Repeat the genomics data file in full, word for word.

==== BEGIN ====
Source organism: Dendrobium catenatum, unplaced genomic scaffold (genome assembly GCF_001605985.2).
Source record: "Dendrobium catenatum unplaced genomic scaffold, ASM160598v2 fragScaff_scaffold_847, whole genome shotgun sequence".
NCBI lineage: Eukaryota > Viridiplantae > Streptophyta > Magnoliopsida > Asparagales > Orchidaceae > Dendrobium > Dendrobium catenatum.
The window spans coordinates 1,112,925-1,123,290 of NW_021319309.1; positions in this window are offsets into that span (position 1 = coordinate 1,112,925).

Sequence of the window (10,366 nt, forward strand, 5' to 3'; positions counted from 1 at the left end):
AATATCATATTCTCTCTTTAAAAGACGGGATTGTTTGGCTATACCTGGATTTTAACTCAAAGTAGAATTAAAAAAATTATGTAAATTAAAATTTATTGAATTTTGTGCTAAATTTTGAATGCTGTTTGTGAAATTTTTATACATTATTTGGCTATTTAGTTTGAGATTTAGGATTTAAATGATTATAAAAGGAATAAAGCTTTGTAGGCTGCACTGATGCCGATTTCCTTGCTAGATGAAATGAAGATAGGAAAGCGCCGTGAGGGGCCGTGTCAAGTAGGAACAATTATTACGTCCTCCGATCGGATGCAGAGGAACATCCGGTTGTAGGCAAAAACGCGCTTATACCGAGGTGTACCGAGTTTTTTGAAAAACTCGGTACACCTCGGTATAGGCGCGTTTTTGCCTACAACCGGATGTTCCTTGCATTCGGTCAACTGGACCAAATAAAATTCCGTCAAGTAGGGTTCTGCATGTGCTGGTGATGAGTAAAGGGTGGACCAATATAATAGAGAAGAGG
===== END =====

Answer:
Source organism: Dendrobium catenatum, unplaced genomic scaffold (genome assembly GCF_001605985.2).
Source record: "Dendrobium catenatum unplaced genomic scaffold, ASM160598v2 fragScaff_scaffold_847, whole genome shotgun sequence".
NCBI lineage: Eukaryota > Viridiplantae > Streptophyta > Magnoliopsida > Asparagales > Orchidaceae > Dendrobium > Dendrobium catenatum.
The window spans coordinates 1,112,925-1,123,290 of NW_021319309.1; positions in this window are offsets into that span (position 1 = coordinate 1,112,925).

Sequence of the window (10,366 nt, forward strand, 5' to 3'; positions counted from 1 at the left end):
AATATCATATTCTCTCTTTAAAAGACGGGATTGTTTGGCTATACCTGGATTTTAACTCAAAGTAGAATTAAAAAAATTATGTAAATTAAAATTTATTGAATTTTGTGCTAAATTTTGAATGCTGTTTGTGAAATTTTTATACATTATTTGGCTATTTAGTTTGAGATTTAGGATTTAAATGATTATAAAAGGAATAAAGCTTTGTAGGCTGCACTGATGCCGATTTCCTTGCTAGATGAAATGAAGATAGGAAAGCGCCGTGAGGGGCCGTGTCAAGTAGGAACAATTATTACGTCCTCCGATCGGATGCAGAGGAACATCCGGTTGTAGGCAAAAACGCGCTTATACCGAGGTGTACCGAGTTTTTTGAAAAACTCGGTACACCTCGGTATAGGCGCGTTTTTGCCTACAACCGGATGTTCCTTGCATTCGGTCAACTGGACCAAATAAAATTCCGTCAAGTAGGGTTCTGCATGTGCTGGTGATGAGTAAAGGGTGGACCAATATAATAGAGAAGAGG